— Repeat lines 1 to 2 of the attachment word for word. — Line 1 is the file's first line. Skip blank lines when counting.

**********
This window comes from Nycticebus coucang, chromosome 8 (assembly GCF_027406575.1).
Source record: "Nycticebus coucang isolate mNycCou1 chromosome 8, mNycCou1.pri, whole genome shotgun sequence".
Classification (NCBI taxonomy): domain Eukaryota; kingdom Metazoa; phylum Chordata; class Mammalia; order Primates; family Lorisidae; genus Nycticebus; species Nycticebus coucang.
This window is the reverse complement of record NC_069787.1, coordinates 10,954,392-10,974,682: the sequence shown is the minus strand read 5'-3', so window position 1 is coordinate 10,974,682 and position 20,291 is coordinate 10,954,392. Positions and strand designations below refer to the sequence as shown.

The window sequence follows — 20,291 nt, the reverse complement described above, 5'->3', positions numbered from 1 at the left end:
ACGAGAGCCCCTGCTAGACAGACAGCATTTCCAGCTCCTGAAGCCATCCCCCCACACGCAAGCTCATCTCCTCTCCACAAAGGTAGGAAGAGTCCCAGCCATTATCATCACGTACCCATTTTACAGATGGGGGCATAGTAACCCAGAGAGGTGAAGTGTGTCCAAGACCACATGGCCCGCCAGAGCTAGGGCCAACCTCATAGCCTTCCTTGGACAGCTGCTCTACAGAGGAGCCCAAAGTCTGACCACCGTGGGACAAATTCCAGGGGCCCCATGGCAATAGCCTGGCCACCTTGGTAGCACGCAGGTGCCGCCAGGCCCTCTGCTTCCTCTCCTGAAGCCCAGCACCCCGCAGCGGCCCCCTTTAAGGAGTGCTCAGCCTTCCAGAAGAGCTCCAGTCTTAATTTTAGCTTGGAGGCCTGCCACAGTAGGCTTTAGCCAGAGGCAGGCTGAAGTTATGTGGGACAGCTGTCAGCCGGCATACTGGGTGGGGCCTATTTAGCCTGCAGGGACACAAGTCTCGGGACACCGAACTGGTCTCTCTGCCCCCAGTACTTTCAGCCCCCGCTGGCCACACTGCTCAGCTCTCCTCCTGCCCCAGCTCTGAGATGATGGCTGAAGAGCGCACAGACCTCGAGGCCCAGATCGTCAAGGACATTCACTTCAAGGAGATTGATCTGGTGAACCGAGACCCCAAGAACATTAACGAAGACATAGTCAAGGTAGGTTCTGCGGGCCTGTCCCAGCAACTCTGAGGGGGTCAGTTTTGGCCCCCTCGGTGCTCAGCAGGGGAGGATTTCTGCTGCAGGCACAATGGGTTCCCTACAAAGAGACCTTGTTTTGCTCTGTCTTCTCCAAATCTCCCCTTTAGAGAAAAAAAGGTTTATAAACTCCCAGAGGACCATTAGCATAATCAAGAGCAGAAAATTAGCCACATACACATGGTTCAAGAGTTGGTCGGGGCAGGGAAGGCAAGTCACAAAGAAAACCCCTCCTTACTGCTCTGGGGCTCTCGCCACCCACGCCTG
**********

This window comes from Nycticebus coucang, chromosome 8 (assembly GCF_027406575.1).
Source record: "Nycticebus coucang isolate mNycCou1 chromosome 8, mNycCou1.pri, whole genome shotgun sequence".